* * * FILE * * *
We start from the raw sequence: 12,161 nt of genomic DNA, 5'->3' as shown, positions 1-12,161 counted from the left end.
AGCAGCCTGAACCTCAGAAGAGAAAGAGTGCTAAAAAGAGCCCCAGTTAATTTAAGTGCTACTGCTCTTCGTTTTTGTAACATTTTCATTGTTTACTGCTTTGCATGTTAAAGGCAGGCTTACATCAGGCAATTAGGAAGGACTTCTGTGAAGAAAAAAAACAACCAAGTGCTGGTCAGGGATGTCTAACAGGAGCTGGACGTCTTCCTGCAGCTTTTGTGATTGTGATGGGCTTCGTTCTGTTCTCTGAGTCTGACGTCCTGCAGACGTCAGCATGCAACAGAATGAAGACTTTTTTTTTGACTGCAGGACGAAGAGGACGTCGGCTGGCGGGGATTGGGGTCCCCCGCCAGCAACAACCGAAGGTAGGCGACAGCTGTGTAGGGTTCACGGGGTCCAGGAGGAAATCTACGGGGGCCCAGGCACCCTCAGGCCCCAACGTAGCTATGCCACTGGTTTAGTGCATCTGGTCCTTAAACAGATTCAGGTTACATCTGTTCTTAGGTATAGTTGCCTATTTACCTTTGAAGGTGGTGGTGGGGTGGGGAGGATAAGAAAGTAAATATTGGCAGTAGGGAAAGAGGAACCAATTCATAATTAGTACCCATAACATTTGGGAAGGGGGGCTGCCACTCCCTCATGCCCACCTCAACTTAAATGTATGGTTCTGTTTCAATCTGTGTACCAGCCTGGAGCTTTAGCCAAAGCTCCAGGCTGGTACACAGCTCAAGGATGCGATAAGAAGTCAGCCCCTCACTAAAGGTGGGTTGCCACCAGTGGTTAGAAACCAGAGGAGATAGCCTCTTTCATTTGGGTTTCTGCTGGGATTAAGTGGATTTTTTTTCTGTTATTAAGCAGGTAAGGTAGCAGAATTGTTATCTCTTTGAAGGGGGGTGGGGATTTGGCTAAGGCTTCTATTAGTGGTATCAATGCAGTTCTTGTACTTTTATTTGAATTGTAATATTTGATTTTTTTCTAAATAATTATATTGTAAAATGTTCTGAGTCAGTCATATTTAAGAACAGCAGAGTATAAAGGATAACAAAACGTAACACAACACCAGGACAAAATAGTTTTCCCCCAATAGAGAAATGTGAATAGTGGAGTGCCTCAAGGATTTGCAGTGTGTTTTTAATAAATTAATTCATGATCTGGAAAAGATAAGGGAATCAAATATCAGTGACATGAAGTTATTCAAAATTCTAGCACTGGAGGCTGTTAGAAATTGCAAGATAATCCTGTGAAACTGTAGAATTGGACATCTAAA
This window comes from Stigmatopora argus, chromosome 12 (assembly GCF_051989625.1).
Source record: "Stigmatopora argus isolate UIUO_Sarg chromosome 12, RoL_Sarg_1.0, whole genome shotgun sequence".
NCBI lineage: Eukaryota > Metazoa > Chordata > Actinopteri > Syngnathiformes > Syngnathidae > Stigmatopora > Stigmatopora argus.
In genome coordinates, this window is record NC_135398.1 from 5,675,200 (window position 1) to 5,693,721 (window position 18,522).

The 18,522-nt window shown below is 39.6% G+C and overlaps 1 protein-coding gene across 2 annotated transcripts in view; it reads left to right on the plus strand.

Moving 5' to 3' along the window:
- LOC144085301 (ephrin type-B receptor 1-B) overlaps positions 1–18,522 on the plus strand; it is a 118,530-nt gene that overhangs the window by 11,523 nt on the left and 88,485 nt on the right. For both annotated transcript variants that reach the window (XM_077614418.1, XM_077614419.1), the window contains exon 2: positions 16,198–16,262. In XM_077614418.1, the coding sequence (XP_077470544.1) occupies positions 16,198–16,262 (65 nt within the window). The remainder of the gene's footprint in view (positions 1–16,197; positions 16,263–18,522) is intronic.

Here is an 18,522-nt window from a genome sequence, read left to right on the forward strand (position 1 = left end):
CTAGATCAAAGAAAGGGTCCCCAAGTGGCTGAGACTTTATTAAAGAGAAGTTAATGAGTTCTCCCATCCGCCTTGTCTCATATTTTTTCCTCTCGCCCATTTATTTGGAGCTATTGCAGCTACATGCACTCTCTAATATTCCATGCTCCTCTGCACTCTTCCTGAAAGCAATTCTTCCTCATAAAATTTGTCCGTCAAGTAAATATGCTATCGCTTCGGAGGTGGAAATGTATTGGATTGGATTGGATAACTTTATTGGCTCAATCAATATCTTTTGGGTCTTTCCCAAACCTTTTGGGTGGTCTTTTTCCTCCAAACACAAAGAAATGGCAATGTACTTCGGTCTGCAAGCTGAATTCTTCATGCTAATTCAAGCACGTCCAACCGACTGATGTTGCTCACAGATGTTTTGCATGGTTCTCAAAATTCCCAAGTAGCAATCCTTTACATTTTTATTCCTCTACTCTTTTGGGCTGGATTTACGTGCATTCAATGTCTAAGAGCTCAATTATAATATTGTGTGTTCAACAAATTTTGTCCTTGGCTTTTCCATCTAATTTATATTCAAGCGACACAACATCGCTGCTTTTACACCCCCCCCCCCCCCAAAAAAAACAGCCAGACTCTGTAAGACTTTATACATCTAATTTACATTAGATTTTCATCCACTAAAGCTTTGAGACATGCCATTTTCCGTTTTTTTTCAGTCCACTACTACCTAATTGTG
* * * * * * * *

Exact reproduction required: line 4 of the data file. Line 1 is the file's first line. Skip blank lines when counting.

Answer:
Source record: "Stigmatopora argus isolate UIUO_Sarg chromosome 12, RoL_Sarg_1.0, whole genome shotgun sequence".